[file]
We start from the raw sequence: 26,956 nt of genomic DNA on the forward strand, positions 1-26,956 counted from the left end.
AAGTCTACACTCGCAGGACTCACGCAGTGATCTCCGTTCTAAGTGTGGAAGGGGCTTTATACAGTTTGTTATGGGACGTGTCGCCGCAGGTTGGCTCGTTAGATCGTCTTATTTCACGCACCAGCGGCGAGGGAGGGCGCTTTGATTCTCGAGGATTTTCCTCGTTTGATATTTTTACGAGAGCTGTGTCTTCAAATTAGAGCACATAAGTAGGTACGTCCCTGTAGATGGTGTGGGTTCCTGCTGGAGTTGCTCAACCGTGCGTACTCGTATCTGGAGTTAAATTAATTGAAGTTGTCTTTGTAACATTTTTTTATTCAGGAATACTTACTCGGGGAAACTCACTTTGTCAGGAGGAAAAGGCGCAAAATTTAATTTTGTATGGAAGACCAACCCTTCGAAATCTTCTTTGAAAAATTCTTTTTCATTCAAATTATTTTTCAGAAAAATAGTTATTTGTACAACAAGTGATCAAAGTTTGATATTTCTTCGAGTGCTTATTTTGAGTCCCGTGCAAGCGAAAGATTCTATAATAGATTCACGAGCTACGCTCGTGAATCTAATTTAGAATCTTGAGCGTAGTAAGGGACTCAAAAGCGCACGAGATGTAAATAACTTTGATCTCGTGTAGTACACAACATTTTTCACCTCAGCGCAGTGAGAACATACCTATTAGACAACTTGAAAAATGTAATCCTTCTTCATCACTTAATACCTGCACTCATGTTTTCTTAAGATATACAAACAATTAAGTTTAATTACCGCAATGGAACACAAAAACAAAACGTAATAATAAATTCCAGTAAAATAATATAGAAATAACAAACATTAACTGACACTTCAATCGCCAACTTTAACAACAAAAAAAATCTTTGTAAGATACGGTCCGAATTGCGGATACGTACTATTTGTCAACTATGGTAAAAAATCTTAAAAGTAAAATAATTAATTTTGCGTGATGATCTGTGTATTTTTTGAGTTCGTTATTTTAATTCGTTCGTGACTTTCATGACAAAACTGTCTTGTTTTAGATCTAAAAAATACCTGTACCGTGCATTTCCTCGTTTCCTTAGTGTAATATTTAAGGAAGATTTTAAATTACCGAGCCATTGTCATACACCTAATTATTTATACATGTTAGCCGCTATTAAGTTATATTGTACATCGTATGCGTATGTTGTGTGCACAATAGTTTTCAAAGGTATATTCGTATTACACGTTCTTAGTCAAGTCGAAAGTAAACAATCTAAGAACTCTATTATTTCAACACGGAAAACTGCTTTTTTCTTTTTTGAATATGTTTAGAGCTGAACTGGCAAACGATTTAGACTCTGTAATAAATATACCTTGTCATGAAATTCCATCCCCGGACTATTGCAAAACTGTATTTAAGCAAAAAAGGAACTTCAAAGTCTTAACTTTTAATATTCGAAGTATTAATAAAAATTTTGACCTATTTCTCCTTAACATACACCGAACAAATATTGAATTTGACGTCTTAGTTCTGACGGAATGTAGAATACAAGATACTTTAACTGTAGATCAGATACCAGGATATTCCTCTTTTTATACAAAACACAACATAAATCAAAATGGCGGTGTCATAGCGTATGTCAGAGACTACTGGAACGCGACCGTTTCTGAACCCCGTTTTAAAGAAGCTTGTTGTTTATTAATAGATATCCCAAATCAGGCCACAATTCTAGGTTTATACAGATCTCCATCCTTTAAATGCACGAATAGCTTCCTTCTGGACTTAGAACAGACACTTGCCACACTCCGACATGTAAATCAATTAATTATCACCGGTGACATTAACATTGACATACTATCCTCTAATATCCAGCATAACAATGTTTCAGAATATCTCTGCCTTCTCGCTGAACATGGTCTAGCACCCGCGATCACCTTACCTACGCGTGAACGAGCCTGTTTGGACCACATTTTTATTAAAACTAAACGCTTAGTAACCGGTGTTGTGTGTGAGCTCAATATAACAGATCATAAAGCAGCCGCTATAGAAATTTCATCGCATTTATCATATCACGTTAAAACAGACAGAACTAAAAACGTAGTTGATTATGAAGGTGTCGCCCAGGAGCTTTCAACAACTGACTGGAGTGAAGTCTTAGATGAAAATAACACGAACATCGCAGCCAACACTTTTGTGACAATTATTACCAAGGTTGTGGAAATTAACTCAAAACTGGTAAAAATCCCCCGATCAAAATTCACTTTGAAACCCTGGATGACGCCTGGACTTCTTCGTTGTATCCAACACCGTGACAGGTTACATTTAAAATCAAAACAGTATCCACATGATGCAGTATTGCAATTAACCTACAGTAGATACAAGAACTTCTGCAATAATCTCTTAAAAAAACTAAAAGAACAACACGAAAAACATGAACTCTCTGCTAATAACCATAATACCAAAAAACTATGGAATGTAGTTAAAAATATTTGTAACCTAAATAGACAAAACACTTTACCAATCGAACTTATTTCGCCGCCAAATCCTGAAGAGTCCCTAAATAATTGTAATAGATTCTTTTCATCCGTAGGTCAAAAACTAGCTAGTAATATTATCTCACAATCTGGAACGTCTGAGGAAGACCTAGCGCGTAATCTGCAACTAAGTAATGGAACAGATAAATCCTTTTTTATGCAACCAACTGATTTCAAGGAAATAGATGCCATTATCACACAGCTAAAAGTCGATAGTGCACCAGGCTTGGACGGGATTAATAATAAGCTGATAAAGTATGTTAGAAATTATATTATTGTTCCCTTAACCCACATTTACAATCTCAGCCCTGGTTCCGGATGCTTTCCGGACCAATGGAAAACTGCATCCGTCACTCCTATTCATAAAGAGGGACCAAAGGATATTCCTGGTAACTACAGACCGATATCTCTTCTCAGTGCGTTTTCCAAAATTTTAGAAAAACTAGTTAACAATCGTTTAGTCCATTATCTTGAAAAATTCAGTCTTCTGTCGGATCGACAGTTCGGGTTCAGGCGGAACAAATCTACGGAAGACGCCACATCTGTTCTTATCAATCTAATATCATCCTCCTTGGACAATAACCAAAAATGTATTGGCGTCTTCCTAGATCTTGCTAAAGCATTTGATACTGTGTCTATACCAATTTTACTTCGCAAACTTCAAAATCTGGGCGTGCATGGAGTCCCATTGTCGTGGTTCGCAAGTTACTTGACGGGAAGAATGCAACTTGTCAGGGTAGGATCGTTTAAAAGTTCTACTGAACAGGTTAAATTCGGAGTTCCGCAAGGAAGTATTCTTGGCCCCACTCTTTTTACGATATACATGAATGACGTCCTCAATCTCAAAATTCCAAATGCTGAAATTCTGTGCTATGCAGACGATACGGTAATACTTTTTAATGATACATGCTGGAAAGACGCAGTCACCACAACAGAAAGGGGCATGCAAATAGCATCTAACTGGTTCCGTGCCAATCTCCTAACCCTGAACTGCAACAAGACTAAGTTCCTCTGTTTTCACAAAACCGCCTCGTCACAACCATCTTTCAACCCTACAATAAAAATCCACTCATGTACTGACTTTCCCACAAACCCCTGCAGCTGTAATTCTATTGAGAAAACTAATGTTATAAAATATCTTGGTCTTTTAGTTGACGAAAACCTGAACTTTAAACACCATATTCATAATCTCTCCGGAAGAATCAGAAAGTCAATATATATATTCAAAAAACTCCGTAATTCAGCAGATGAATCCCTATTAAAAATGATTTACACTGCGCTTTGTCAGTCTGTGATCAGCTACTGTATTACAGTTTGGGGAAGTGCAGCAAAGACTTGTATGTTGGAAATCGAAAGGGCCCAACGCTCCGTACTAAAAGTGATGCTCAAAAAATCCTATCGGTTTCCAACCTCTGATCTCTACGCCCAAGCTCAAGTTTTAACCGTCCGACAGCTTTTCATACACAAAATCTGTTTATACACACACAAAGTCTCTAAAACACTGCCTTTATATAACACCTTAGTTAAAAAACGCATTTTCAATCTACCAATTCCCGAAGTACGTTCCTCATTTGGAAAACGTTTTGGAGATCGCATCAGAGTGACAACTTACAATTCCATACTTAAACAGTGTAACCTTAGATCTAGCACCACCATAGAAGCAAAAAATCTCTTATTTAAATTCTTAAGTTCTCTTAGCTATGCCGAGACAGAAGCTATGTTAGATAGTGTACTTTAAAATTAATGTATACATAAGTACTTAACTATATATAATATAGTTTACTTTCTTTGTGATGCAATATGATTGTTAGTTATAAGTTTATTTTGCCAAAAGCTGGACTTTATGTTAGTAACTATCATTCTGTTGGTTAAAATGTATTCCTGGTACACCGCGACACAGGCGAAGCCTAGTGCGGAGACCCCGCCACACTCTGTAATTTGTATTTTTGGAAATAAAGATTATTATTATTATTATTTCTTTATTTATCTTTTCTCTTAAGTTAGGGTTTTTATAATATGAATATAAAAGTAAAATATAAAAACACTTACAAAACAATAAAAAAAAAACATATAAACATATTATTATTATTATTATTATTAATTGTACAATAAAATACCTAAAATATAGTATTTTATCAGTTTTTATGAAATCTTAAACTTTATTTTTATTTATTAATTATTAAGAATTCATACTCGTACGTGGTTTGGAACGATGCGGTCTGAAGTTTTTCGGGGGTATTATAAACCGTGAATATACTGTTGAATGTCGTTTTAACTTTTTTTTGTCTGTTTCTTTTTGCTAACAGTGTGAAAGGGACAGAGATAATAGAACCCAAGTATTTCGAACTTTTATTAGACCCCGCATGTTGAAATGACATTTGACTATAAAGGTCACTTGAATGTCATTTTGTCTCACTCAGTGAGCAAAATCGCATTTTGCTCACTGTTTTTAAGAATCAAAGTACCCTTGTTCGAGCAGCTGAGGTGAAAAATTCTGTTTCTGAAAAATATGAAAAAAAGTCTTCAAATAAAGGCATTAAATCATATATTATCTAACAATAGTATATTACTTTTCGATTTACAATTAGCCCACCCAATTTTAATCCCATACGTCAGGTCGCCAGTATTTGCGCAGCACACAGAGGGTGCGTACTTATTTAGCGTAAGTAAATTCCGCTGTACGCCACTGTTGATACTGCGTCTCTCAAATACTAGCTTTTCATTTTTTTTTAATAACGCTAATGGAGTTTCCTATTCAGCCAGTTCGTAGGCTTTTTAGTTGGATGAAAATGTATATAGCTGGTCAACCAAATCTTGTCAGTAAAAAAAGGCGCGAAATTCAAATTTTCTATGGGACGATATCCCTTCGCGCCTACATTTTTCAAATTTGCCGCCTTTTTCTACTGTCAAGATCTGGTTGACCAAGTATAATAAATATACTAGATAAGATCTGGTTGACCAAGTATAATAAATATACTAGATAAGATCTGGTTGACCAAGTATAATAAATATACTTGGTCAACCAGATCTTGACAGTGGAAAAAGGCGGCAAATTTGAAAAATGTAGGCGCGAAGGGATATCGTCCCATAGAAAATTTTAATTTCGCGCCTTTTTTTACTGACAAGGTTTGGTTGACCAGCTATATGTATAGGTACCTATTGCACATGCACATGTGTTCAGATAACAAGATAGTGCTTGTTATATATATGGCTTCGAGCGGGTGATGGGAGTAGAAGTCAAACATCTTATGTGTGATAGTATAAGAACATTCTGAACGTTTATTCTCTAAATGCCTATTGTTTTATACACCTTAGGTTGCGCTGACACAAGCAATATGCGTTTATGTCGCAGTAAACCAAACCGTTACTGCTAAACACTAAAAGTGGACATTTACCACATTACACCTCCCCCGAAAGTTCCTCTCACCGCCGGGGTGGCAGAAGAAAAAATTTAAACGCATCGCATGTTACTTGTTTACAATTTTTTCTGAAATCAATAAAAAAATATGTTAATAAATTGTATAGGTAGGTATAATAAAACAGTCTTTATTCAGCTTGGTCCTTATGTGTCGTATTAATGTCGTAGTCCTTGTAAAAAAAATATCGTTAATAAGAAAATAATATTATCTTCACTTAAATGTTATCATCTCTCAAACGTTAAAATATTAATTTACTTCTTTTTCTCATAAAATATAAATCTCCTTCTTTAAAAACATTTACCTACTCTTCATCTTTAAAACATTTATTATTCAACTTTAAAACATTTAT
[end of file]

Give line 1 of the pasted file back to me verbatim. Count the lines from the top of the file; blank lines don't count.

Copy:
We start from the raw sequence: 26,956 nt of genomic DNA on the forward strand, positions 1-26,956 counted from the left end.